Google’s Digital Wellbeing software is meant to be a helpful, transparent tool for monitoring your smartphone usage habits and striking a healthier balance between tech and life. But over the last couple weeks, a number of Pixel owners have come to the conclusion that it has the unwanted side effect of slowing down their device. There’s a very active thread on Reddit right now that includes many reports of improved performance when Digital Wellbeing is switched off. Some say the “night and day” difference is apparent almost immediately. Others seem less convinced that it’s anywhere near that drastic. The theory was originally brought up just over a week ago by Reddit user Trueray17, who said it fully resolved performance issues with their Pixel 3.
Slowing down your phone isn’t supposed to be one of Digital Wellbeing’s features, mind you. By design it runs in the background and logs how much time you’re spending in apps and using a device in general. This data can be hugely valuable if you’re trying to make better choices and waste less time staring at a screen. You can set app timers or turn the screen grayscale to make your go-to apps seem less appealing at times when you’ve decided you want to avoid impulsively opening them.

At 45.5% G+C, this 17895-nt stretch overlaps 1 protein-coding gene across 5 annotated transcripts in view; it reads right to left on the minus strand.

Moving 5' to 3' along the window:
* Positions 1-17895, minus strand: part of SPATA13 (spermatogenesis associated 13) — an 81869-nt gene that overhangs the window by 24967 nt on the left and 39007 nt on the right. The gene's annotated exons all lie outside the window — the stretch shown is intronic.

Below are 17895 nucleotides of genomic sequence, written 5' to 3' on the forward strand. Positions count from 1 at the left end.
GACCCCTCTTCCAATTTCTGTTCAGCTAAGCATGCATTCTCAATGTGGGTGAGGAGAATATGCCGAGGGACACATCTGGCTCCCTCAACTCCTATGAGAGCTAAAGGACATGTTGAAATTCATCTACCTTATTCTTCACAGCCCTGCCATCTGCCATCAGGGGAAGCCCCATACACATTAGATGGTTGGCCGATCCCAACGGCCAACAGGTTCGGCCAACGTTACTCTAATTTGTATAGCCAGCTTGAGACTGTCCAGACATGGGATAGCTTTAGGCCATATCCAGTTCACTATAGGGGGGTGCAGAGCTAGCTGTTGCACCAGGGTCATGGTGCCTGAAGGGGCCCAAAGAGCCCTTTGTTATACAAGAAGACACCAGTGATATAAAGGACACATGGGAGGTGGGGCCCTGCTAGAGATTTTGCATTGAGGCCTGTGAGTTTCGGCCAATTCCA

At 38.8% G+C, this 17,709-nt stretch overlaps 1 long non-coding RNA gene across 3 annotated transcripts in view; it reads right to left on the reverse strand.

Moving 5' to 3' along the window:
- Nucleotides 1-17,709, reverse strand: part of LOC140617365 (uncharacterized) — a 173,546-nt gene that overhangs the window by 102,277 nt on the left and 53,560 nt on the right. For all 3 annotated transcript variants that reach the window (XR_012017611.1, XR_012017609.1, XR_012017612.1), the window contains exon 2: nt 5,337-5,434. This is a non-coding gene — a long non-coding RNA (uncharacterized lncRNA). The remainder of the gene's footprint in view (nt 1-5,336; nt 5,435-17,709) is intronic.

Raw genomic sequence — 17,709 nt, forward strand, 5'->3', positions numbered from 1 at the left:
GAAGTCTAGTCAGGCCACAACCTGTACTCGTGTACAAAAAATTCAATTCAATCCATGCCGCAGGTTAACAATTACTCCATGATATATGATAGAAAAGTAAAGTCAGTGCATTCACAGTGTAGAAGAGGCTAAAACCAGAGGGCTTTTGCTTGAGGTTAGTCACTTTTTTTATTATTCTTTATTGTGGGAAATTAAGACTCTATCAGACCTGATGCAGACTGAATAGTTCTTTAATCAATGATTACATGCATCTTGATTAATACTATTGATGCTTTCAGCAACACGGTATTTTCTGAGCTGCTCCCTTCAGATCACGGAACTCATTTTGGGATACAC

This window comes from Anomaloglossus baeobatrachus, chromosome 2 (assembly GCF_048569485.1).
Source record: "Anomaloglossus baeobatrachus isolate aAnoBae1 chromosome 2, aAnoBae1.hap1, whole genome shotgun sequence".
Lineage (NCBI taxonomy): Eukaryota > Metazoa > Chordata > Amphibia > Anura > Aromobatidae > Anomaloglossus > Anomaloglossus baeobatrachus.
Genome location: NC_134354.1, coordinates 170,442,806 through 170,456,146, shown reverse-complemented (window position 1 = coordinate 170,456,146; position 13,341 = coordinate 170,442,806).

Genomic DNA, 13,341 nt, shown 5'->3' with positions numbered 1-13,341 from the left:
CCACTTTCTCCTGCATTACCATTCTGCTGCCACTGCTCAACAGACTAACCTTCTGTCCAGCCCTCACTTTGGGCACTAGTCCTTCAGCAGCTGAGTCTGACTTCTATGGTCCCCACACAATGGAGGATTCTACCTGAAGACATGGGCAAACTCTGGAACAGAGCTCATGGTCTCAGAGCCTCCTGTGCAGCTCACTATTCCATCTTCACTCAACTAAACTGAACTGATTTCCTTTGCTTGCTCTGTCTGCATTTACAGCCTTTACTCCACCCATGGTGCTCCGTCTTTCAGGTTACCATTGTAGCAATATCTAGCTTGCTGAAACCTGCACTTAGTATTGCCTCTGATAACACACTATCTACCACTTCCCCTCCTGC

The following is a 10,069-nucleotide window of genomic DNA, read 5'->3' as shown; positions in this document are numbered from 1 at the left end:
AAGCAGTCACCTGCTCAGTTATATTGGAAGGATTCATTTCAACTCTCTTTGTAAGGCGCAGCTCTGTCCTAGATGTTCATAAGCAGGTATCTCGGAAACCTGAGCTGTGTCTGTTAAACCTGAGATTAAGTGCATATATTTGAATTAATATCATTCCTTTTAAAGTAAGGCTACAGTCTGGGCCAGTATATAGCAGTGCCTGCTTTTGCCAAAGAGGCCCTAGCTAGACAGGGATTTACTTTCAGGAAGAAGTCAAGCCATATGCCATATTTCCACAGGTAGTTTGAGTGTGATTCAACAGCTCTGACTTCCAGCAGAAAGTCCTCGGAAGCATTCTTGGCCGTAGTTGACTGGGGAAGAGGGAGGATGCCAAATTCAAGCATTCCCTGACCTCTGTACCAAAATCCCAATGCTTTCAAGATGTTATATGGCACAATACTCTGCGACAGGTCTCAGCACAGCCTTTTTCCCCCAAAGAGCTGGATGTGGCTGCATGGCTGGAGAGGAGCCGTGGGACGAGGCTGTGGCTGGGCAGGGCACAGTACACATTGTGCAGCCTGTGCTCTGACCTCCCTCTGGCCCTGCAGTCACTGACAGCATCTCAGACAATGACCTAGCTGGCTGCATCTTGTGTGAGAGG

But the idea that Digital Wellbeing might be hindering Pixel phones from being as fast as they otherwise could be is a little alarming. If these user reports of speed and frame rate increases are accurate, this gives people a clear reason to disable a resource they might otherwise find tremendously useful.
Digital Wellbeing was one of the major new features of Android 9 Pie, debuting first on Pixel phones before moving to Android One and a (still fairly small) list of other devices. Google is set to expand on it in Android Q with a new Focus mode. Does it make sense that an all-seeing background process like this might impact overall performance? It’s certainly possible. The Verge has reached out to Google for comment on whether it’s aware of any slowdown caused by Digital Wellbeing.
In the meantime, if you want to turn it off — even temporarily — to see for yourself if there are any noticeable improvements, here’s how: